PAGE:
So, let's look at how we arrived at this juncture where McCain has vaulted to the head of the pack in the race to lead the Republican party.
Here are the states that McCain has won thus far: NH, SC, FL, NY, NJ, CT, DE, IL, MO, OK, AZ, CA
Now, I went through and did a little analysis of how these states have voted in the last four presidential elections which have all been, more or less, of the non-landslide variety. States that voted 100% Republican or Democratic were labeled red or blue, respectively; states that went 3 out of 4 one way or the other were labeled as leaning red or blue; and those which were split 50:50 were labeled as toss-ups. A case can be made that some of these states are trending one way or another based on recent state elections and other factors, but I thought I'd keep it simple for this analysis. Here we have the breakdown of Senator McCain's primary victories in red and blue:
Red States: SC, OK
Lean Red: FL, AZ
Lean Blue: NH
Blue: NY, NJ, CT, DE, IL, CA
To put this in perspective, the 7 "blue" and "lean blue" states that McCain has won thus far have cast a grand total of 552 electoral votes in the last 4 elections. 548 of those votes have gone to the Democratic nominee, and 4 (count 'em!) to the Republican. Furthermore, all 14 of the US Senators from these states are Democrats, such as current and former Democratic presidential contenders Hillary Clinton, Barak Obama, Chris Dodd, Joe Biden, and Joe Lieberman of Kerry/Lieberman fame. Bottom line: These are not states that the Republicans are going to carry in November.
Further, the largest chunk of McCain's delegates have come from the deep blue "winner take all" states of NY, NJ, CT, and DE (IL is not technically a "winner take all" state, but it might as well be as McCain got 55 delegates to Romney's 3 for a 47/29% win), which means, in effect, that these states which will not vote for the Republican nominee in November have an out-sized influence in determining who that nominee will be.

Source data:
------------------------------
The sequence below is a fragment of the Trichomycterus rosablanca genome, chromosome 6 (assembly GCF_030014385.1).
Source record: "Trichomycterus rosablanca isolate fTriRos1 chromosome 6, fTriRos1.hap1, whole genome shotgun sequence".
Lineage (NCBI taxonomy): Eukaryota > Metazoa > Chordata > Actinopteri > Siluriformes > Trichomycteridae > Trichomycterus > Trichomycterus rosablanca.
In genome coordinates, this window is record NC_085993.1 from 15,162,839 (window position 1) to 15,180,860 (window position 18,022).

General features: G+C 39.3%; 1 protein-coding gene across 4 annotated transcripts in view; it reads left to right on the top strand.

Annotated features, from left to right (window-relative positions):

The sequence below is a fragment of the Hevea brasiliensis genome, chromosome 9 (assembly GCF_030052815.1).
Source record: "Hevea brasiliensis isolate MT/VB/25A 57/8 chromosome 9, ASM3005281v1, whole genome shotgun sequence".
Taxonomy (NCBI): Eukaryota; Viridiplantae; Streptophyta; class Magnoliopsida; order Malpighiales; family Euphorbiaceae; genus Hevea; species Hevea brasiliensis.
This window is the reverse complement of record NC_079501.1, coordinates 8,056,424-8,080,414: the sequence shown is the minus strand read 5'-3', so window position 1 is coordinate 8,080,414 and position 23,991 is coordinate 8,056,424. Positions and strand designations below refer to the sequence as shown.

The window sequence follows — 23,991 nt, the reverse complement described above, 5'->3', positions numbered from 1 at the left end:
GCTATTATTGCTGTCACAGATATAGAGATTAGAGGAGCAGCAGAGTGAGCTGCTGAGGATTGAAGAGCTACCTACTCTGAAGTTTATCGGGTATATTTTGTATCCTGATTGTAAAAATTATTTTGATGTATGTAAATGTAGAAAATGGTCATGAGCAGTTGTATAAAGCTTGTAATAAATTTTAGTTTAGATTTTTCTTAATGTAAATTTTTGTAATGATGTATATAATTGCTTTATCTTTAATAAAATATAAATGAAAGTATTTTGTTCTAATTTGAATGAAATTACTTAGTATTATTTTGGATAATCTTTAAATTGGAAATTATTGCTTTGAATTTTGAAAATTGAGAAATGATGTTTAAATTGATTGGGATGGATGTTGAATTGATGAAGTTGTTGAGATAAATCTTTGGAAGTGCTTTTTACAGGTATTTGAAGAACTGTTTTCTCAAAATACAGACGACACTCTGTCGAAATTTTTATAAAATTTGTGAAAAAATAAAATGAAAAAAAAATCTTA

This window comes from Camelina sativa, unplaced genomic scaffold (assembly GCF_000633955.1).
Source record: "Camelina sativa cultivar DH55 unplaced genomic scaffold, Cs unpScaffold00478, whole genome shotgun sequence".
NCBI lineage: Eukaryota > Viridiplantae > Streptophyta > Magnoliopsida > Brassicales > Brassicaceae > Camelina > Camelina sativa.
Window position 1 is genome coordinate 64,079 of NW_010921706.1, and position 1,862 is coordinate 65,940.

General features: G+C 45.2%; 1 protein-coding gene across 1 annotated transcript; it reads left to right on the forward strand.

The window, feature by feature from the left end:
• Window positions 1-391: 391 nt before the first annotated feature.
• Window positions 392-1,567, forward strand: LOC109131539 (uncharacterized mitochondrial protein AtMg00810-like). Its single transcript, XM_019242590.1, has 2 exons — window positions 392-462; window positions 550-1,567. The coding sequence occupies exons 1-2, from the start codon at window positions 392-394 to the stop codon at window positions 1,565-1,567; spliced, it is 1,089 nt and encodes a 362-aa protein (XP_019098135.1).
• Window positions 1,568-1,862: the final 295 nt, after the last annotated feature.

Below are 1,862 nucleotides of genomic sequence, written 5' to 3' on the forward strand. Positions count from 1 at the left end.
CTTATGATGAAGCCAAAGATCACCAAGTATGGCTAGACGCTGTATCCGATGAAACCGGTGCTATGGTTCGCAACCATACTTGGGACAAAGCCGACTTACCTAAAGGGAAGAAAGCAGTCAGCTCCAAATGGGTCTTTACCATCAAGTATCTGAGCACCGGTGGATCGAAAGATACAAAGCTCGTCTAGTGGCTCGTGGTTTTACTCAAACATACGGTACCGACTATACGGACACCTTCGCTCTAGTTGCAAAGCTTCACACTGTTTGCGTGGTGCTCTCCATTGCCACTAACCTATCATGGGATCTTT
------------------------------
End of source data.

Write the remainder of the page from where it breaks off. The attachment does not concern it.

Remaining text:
Also, according to exit poll data available through CNN, McCain has failed to carry the voters who identify themselves as "conservative" in all of the states that he has won except for the deep blue states of IL, NJ, and NY (I can't find any poll data for DE), and he hasn't won the conservative vote in any of the states that he hasn't won. (Romney and Huckabee have both won the conservative vote in states that they lost overall.)
So, to recap:
- McCain now has a huge advantage in terms of delegates and momentum to gain the Republican nomination
- McCain's front runner status is the result of his winning 7 deep blue states (including the states with the 1st and 3rd largest number of electoral votes) that, if history holds, won't vote for a Republican in November, 3 that might (MO, FL, AZ), and 2 that probably will (SC, OK)
- The largest chunk of McCain's delegates come from deep blue "winner take all" states that, again, won't vote for a Republican in November
- McCain has lost the conservative vote in every one of the 28 states that have held contests thus far (I'm leaving LA and HI out for now since no delegates have been assigned) except for the 3 deep blues states of IL, NY, and NJ
What a great primary system! Totally fitting for the greatest democracy the world has ever known. Special thanks go out to Iowa and New Hampshire for insisting on having to be first at any cost, all the other states that moved up their primaries so as to allow no time for the voting public to digest and correct the inevitable idiocy of the early states, to Rudy Giuliani and the various state legislatures for the "winner take all" rules (which even the Democrats were clever enough to see as a unhelpful in a primary process), and to the RNC and Congress which let is all happen. Well played.
How about, for 2012, we just have the candidates get on TV, give a stump speech, sing a song, hear what Randy, Paula, and Simon have to say, and then let everyone just text in their vote for the nominee? It couldn't possibly be any worse than what we're seeing right now.
And the sad reality, or course, is that about 8 times as many people decide who should stay in the race to be the American Idol every week as have cast their vote to determine who our nominee is going to be.
As Liz Lemon would say, "Blerg".